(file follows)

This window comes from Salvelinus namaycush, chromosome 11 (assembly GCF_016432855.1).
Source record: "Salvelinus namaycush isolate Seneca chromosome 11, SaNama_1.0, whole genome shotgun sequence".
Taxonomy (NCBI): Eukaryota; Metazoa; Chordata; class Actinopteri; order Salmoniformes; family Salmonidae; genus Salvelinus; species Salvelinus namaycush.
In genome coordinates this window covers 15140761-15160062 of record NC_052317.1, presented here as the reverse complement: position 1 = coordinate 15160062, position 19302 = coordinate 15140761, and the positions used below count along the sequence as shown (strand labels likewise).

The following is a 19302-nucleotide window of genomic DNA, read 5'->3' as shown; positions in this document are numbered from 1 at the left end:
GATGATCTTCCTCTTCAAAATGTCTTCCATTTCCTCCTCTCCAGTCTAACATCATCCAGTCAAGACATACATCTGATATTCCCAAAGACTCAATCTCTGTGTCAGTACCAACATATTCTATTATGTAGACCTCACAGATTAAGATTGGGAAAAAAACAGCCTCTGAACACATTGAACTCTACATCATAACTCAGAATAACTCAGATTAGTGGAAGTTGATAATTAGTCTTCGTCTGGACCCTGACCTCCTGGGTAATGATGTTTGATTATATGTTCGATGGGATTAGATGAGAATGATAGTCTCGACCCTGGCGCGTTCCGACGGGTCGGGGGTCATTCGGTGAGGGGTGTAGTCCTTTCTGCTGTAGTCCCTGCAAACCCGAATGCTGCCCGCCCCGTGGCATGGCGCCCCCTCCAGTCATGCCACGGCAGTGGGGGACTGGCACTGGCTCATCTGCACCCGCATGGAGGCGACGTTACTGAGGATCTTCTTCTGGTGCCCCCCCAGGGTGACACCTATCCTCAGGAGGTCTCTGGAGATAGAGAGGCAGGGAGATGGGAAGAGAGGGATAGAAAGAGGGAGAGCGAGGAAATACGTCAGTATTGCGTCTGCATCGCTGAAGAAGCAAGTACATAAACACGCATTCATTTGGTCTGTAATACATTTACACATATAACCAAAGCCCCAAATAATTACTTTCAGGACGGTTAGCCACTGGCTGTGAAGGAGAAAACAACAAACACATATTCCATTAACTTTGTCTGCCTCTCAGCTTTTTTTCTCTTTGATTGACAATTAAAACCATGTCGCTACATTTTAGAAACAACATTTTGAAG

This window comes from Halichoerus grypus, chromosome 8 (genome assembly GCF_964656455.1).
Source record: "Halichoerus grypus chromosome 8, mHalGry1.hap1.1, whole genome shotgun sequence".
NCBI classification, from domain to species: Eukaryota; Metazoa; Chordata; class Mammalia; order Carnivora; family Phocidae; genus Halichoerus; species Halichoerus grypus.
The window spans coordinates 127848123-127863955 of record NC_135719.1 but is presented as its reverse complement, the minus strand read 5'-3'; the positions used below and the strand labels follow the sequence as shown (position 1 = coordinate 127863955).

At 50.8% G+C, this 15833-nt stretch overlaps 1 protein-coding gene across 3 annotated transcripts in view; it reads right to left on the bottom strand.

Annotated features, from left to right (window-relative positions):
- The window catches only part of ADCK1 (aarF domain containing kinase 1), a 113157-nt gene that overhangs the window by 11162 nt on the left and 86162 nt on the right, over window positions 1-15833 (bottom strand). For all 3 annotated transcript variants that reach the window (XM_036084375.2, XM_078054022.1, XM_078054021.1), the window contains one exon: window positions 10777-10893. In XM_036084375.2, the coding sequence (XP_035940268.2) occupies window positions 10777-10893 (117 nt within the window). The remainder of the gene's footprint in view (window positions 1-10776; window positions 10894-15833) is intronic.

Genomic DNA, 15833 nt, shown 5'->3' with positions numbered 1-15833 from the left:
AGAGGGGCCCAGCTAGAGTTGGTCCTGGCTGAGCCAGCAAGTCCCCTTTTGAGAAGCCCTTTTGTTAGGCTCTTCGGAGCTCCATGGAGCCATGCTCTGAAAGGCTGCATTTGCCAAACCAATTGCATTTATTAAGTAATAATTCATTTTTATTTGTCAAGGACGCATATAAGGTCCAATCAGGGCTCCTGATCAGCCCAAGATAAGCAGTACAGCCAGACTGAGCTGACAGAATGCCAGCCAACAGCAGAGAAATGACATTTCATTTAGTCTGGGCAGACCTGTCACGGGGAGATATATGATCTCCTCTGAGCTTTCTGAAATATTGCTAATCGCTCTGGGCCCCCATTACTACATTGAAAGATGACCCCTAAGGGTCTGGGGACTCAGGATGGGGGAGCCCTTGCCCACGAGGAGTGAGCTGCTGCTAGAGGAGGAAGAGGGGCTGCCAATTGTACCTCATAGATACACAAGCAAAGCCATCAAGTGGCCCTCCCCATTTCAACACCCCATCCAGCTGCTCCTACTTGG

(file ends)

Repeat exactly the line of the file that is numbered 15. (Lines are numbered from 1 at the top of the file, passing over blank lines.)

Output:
AGAGGGGCCCAGCTAGAGTTGGTCCTGGCTGAGCCAGCAAGTCCCCTTTTGAGAAGCCCTTTTGTTAGGCTCTTCGGAGCTCCATGGAGCCATGCTCTGAAAGGCTGCATTTGCCAAACCAATTGCATTTATTAAGTAATAATTCATTTTTATTTGTCAAGGACGCATATAAGGTCCAATCAGGGCTCCTGATCAGCCCAAGATAAGCAGTACAGCCAGACTGAGCTGACAGAATGCCAGCCAACAGCAGAGAAATGACATTTCATTTAGTCTGGGCAGACCTGTCACGGGGAGATATATGATCTCCTCTGAGCTTTCTGAAATATTGCTAATCGCTCTGGGCCCCCATTACTACATTGAAAGATGACCCCTAAGGGTCTGGGGACTCAGGATGGGGGAGCCCTTGCCCACGAGGAGTGAGCTGCTGCTAGAGGAGGAAGAGGGGCTGCCAATTGTACCTCATAGATACACAAGCAAAGCCATCAAGTGGCCCTCCCCATTTCAACACCCCATCCAGCTGCTCCTACTTGG